In start contrast to yesterday’s very clean but crack-pipe-priced Friday Fail M3, we have a well-tuned, low-mileage E36 M3. The yin to yesterday’s yang, this black 1995 coupe has mild engine mods including a Jim Conforti chip and intake while the suspension modifications are a bit more extensive, dropping it low over the lightweight Fikse wheels. With just 89k miles, it hasn’t traveled that much more than the white devil and is in nearly as good of shape – it’s just not being advertised as the ridiculous creampuff investment that the looney toons at Earth Motors were hocking. With a reserve auction and Buy It Now right under $16k, this is a clean and fast M3 that epitomizes their performance value right now.
All posts tagged 1995
Happy Friday everyone! It’s time to take another trip down Fail Lane, this time focusing on a first-year E36 M3 that has covered just 57k miles. It’s pretty much perfect in white on DS1s, some of my all-time favorite wheels. Inside, black Vader sport seats flash the M colors and everything looks as good as could be hoped in an E36. So, sounds like a really nice lower-mileage future classic, albeit one of about a million right?
Well, folks, we’ve discussed at length the crazy rise of ///M values, with the early M cars leading the way and just about all the others benefiting from the rising tide. As E30 M3s head to the strong side of $50k, a newer model must be better, right?! We all know that’s not the case, as the E36 M3 has in fact remained amazingly reasonable and is one of the best performance values on the market. The Lightweight models have reached into the $30ks and $40ks, but you can get really nice, standard M3s for low-to-mid teens. One with 20k miles might crack $20k, but this seller is asking almost $37k for a car that is, at best, worth half that. “The prices of these cars are rising everyday,” he says. He also thinks he can throw a football over them there mountains, go invisible whenever he wants, and play guitar better than Prince.
You’re wrong, dude. So incredibly, failingly wrong on this Friday.
Click for details: 1995 BMW M3 on eBay
Welcome back to Friday Fail, our opportunity to provide your Friday with a little more levity as you obsessively refresh your blog roll and count the minutes until the weekend is here. My favorite target for FF is misleading or misinformed sellers, but today we’ll just focus on what looks to be a pretty serious basket case of an E31.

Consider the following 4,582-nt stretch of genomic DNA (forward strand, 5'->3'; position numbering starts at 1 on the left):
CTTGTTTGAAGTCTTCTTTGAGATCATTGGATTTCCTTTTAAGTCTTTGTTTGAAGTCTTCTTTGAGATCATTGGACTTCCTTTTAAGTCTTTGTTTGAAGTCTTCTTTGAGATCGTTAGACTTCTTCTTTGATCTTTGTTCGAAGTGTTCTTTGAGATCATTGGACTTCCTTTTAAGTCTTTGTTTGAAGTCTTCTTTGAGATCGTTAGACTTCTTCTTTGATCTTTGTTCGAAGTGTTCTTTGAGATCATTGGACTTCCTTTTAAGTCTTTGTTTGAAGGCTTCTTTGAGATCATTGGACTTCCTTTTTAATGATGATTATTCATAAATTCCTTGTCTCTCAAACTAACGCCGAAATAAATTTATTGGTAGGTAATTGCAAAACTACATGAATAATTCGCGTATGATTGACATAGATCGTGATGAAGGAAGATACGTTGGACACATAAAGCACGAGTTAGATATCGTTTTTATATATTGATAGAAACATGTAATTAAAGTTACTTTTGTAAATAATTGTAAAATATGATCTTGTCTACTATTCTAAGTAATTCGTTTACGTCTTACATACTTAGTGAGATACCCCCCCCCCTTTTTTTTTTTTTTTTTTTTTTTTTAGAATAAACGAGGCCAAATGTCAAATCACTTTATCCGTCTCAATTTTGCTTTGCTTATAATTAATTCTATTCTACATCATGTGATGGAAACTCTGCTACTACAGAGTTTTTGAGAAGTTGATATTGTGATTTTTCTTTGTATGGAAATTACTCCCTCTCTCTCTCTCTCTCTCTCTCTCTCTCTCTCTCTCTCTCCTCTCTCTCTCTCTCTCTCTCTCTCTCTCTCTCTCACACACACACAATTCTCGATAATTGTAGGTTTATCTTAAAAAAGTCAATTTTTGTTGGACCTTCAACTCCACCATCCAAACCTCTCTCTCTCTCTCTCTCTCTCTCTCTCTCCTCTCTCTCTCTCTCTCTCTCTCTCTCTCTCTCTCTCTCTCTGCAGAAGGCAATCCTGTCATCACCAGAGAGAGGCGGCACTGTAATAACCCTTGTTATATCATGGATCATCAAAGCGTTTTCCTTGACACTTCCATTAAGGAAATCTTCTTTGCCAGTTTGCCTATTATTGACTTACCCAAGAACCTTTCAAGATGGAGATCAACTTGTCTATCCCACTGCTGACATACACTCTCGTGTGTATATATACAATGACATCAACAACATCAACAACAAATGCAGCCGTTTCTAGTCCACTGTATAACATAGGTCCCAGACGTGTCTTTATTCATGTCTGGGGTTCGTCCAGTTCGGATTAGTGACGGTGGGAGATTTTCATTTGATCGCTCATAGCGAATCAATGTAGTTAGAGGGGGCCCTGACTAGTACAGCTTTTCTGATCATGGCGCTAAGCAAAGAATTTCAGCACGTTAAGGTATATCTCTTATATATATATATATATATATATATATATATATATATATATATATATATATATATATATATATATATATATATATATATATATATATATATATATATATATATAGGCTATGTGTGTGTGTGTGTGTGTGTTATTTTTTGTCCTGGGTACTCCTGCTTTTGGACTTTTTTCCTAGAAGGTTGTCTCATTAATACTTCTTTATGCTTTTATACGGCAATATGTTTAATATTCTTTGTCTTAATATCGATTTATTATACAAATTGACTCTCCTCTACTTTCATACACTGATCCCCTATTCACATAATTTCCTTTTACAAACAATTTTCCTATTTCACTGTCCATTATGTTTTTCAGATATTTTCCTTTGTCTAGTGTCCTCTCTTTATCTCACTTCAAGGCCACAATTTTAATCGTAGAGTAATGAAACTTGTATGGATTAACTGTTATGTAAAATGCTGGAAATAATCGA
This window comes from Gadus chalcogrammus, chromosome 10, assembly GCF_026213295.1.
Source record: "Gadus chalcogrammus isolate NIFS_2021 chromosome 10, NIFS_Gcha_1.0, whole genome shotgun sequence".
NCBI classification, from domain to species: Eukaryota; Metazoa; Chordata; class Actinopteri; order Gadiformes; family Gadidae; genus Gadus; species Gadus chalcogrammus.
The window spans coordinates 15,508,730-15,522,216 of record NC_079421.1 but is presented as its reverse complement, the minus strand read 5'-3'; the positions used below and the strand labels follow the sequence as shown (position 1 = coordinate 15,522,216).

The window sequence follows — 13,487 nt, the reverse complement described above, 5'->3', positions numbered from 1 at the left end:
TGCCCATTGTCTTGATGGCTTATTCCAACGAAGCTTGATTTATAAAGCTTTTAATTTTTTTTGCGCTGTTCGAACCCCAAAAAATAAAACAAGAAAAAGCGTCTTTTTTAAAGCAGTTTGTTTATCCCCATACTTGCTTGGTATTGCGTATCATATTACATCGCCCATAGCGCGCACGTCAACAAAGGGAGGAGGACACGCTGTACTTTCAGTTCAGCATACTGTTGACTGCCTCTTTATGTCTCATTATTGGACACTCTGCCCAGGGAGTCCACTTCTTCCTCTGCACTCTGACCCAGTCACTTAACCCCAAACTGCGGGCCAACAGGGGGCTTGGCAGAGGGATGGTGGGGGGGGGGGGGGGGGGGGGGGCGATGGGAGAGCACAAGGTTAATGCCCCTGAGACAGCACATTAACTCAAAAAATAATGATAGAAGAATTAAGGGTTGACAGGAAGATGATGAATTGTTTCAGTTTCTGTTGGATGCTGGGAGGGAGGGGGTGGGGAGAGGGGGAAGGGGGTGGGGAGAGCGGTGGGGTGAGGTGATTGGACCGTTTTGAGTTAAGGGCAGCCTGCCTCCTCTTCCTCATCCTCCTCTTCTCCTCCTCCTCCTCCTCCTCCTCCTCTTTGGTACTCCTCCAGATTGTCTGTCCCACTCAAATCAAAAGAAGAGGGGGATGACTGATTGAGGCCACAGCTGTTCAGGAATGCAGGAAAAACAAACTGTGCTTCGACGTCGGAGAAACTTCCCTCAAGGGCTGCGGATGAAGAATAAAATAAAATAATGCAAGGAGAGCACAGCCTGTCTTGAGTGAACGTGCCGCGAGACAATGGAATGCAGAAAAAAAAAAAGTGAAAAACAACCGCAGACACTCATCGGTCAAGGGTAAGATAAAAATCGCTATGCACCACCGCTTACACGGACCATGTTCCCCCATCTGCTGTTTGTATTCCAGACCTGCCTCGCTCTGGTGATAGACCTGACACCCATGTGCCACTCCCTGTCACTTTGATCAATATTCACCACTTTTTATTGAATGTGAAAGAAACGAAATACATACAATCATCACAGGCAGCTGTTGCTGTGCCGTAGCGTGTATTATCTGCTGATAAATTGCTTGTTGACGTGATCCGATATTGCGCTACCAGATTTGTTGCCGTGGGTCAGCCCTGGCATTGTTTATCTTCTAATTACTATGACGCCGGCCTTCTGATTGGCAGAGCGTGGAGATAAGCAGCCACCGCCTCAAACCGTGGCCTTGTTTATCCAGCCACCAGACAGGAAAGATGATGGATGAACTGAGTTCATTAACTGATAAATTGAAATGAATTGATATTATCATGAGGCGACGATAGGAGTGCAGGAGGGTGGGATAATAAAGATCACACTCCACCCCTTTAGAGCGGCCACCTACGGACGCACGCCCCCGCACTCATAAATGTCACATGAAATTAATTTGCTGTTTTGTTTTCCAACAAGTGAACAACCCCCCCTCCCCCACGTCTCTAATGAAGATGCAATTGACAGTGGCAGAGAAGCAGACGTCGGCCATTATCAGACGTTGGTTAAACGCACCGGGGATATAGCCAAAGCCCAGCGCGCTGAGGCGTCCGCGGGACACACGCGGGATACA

This Friday Fail is quite a head turner due to its repaint in the E46 fan-boy favorite Laguna Seca Blue, a color whose only claim to fame is being obnoxiously bright and having the aforementioned ALL CAPS INTERNET DEVOTEES. Bright colors certainly have their place, but I’ll take Estoril over LSB ten times out of ten. A bright-ass exterior and reasonably low 117k miles appear to be the only high points here. Despite reportedly being “babied and well taken care of,” this 840Ci looks pretty piggy once you get past the lipstick. The interior is beat save the brand new suede headliner(!?), yet the seller gives it 8/10. It should automatically lose an extra 3 points due to that ugly sliding gear selector. The engine bay looks like someone scrubbed it with dirt and shot it with a bb gun. Apparently it has new front suspension and a RACING RADIATOR FAN because Laguna Seca is a race track.
I like the E31 and I don’t actually hate Laguna Seca Blue, but I can’t think of any situation in which I would buy this LSB E31.
Click for details: 1995 BMW 840Ci on eBay
I’ve been seeing a pristine white E36 M3 coupe on perfect Style 22s, looking like a wonderful mix of stock daily driver that gets pampered in the garage every night. Even though history has shown it to be the most banal M3, there are still so many things right about this car. It’s sized right. The simple but aggressive lines perfectly support the car’s ethos. Just as I imagine that white example is cared for, the E36 M3 is the perfect car to dote upon, drive every day, and enjoy the hell out of.
This one-owner silver 1995 coupe is not quite the same stock-queen as the local white one, but it’s has just 90k miles and a host of well-chosen modifications. Suspension upgrades, chip, brakes, exhaust, and wheels complete the standard modification lineup on this now two-decades-old M3 that brings a few nice stock options like the slicktop sunroof delete and Vader seats. For just $10,500, it’s the perfect representation of why the E36 M3 is in the running for best performance value available.
Click for details: 1995 BMW M3 on eBay
Whatever the reason might be, Volkswagen enthusiasts never seemed to hold the third generation GTI in as high regard as some other iterations of this hot hatchback. While the Mk2 GTI 16V seemed to hit the nail on the head in terms of what boy racers desired, the Mk3 fell just a bit short of that mark, in four-cylinder form. No one was complaining about the superb new VR6 engine available, however, US customers were left with a modest 2.0 liter 8V four-cylinder that produced only 115 horsepower. It was a torquey unit, but performance at the top end was less than stellar. Regardless, I enjoyed my time with my final year 1998 GTI 2.0. I miss that car to this day, even if my 2006 MINI Cooper S blows the doors off it performance wise. Like the Audi A8L 6.0 W12 we saw yesterday, this 1995 GTI 16V was a model not offered in the US. Looking great with just over 100,000 miles on the clock, you don’t see Mk3s this nice hanging about anymore.